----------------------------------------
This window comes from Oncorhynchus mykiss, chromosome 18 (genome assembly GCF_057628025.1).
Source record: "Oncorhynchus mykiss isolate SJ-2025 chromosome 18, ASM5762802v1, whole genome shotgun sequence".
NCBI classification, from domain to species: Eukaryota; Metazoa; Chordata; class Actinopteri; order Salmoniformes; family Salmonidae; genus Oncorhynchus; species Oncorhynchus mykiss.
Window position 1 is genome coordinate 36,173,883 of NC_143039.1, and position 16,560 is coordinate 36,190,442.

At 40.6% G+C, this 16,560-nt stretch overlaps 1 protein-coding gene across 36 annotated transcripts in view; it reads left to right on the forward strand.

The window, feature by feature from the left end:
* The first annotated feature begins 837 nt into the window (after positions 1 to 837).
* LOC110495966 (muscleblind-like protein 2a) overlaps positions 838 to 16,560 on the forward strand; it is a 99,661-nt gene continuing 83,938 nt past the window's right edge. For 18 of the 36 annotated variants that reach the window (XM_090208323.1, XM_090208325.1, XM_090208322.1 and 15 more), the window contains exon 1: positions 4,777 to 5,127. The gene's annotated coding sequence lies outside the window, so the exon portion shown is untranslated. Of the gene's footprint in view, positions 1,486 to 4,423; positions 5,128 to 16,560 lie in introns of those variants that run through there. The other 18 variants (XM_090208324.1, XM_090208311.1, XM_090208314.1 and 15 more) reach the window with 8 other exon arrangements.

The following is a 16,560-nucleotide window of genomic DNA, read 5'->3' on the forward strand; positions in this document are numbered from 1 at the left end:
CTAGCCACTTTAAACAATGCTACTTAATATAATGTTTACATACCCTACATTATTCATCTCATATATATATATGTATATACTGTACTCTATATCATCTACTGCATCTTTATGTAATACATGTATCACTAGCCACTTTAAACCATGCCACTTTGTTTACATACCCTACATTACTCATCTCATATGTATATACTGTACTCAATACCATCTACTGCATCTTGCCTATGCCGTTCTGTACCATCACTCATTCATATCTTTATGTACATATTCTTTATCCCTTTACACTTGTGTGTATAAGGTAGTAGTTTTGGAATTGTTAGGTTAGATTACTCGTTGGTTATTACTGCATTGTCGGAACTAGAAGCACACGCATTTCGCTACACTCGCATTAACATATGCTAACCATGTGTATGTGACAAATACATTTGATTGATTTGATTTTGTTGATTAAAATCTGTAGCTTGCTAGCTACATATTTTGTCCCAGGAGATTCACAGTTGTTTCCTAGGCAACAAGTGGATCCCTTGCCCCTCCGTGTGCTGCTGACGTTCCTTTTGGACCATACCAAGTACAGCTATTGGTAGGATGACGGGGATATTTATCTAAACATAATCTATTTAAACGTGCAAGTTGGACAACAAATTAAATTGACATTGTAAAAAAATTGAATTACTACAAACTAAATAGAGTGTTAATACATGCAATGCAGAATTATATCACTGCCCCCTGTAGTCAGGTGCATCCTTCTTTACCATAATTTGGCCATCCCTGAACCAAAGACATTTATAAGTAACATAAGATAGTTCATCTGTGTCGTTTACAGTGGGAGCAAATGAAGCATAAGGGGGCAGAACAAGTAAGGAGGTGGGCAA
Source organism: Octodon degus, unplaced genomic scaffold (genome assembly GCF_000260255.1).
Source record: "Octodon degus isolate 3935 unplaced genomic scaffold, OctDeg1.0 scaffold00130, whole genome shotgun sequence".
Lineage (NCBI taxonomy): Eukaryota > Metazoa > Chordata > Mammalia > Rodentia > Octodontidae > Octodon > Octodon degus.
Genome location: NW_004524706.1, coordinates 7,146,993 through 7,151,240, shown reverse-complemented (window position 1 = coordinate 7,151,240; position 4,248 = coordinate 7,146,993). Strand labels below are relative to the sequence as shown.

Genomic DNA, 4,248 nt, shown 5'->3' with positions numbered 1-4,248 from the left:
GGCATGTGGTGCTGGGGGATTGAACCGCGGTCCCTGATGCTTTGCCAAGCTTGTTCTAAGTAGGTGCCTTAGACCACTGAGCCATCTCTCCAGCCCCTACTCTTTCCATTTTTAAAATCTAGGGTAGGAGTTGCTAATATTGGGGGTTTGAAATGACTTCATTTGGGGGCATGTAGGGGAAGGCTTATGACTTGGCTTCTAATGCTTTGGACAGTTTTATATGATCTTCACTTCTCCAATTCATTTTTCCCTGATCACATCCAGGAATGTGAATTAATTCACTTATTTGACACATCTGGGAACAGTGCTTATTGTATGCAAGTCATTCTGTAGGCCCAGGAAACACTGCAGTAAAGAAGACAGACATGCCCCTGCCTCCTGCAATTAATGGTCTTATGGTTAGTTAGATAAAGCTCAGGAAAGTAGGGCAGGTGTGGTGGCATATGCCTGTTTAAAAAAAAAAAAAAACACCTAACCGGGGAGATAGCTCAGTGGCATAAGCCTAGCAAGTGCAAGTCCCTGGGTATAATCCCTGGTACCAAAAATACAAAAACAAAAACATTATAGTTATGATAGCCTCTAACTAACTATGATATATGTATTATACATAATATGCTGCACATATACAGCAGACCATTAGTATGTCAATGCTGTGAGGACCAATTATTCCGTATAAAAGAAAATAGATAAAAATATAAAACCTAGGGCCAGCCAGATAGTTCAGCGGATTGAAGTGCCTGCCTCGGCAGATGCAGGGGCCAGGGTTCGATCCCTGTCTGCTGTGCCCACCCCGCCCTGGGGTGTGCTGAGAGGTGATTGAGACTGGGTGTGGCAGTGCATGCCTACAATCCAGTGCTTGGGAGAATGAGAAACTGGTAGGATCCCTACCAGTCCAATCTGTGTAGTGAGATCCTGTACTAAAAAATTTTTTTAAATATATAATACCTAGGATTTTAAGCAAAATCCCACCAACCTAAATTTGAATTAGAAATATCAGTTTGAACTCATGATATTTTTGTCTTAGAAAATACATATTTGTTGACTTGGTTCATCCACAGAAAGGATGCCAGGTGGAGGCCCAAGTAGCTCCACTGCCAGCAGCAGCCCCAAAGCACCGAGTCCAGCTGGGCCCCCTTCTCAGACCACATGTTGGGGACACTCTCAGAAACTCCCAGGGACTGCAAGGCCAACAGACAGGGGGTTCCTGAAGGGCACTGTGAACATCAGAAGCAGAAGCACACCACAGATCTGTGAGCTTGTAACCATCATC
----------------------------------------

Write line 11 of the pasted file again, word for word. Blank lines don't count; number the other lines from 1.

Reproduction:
Source organism: Octodon degus, unplaced genomic scaffold (genome assembly GCF_000260255.1).